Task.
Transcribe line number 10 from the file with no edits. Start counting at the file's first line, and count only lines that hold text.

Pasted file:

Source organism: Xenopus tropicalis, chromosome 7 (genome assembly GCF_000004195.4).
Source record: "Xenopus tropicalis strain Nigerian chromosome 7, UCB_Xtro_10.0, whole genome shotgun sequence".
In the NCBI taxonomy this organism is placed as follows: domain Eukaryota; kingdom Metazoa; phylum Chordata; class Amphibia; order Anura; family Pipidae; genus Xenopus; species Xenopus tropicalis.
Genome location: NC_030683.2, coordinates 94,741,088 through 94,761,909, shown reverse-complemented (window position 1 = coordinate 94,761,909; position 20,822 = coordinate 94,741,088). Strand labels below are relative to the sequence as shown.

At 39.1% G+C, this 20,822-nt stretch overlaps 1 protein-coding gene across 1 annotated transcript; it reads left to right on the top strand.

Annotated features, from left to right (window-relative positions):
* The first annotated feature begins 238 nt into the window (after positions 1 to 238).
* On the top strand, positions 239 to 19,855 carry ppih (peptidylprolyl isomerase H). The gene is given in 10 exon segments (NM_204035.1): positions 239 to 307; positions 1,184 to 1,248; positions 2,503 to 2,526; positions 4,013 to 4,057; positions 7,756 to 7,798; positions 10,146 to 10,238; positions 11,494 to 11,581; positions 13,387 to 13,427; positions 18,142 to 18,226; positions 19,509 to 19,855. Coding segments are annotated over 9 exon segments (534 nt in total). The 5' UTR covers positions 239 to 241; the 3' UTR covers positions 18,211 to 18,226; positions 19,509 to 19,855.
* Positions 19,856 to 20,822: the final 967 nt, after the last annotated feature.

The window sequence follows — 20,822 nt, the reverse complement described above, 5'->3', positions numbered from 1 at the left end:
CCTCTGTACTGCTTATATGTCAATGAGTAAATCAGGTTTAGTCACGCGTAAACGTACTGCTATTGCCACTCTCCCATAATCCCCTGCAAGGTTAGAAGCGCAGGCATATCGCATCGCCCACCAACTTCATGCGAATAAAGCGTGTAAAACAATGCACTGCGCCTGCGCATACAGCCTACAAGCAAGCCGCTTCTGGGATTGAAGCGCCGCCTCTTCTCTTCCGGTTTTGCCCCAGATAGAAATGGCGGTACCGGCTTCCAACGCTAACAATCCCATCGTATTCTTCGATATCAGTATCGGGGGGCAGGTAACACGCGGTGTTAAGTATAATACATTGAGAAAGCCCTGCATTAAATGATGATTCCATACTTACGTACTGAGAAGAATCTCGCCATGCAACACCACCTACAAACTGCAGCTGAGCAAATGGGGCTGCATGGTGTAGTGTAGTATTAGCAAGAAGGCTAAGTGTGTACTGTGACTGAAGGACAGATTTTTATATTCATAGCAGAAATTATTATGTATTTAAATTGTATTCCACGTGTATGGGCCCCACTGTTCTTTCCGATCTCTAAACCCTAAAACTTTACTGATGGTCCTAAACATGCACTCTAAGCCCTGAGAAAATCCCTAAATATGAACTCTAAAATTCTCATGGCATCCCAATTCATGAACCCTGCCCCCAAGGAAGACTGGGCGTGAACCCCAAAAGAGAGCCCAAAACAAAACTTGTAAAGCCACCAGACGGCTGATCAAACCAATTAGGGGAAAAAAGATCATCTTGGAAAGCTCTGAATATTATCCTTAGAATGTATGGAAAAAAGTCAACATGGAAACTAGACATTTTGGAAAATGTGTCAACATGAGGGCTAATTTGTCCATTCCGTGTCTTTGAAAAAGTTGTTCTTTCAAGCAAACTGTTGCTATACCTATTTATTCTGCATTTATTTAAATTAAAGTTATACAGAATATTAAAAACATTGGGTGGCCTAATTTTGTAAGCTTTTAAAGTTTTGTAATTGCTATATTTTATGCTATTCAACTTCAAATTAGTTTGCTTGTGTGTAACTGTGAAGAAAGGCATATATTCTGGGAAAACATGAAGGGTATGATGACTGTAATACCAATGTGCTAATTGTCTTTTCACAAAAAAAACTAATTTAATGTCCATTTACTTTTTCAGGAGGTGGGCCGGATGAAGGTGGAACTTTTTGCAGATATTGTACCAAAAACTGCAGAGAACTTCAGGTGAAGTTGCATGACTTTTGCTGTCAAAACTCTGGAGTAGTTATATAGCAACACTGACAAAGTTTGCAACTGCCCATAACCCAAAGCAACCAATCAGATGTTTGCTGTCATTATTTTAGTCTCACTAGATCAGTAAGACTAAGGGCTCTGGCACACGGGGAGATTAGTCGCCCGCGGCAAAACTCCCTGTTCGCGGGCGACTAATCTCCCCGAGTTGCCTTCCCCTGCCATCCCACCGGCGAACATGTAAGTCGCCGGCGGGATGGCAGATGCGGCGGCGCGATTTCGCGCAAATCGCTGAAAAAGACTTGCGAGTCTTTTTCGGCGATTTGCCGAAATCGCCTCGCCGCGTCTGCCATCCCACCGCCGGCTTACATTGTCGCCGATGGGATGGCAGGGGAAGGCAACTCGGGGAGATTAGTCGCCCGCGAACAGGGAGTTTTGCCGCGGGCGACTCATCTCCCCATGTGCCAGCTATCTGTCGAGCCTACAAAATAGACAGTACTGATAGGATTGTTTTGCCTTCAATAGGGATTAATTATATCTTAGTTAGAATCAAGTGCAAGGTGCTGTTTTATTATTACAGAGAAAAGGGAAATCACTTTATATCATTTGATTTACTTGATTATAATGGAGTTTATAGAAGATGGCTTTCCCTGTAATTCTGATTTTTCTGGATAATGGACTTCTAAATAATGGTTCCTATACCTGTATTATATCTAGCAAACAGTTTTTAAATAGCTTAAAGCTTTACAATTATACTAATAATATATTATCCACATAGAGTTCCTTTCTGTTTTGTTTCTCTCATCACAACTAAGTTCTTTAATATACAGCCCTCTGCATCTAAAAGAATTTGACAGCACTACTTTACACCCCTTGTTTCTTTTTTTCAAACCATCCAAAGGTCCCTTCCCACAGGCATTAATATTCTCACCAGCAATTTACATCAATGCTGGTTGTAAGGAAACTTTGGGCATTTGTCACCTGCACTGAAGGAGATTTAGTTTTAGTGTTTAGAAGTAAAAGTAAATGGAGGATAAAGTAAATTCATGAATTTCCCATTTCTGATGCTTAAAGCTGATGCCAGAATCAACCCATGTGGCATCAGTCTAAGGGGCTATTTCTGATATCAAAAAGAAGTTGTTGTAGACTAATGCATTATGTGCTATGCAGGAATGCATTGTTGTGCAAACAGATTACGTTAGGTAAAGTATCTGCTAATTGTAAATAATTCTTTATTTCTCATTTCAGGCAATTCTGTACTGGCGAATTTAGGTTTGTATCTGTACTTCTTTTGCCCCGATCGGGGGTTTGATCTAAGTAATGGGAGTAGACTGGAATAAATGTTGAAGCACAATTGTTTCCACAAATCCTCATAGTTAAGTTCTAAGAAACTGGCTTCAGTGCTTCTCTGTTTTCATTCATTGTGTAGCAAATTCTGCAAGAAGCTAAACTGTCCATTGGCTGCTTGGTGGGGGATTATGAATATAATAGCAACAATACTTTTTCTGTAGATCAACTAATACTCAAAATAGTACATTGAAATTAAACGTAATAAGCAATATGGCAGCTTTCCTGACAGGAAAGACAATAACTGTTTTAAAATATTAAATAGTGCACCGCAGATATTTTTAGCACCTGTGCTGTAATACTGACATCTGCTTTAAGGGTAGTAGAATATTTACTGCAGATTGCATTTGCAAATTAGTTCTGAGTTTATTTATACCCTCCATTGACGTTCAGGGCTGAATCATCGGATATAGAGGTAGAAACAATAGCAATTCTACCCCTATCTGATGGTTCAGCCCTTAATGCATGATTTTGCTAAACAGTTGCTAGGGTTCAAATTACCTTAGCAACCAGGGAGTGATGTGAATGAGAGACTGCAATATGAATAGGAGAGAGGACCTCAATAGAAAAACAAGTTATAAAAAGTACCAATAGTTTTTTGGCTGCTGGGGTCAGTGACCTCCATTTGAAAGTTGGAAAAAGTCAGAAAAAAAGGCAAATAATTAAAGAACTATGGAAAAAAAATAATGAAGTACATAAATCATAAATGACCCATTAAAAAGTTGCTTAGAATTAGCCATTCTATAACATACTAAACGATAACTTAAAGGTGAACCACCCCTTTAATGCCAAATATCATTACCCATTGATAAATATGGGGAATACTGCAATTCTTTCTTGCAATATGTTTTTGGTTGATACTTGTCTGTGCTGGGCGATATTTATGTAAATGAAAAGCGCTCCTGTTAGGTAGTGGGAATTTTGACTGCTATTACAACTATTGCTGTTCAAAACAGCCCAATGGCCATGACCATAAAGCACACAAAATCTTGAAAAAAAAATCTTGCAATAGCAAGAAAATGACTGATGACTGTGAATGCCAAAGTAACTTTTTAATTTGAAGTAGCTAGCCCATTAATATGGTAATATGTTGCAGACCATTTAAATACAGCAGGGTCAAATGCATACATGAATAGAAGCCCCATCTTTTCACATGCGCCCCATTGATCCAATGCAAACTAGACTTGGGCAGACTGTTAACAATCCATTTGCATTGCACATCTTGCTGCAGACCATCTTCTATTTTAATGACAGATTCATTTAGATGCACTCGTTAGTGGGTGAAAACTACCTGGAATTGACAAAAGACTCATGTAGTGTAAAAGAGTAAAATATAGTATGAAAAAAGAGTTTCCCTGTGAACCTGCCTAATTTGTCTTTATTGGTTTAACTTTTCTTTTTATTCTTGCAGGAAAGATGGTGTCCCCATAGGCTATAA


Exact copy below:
The window sequence follows — 20,822 nt, the reverse complement described above, 5'->3', positions numbered from 1 at the left end: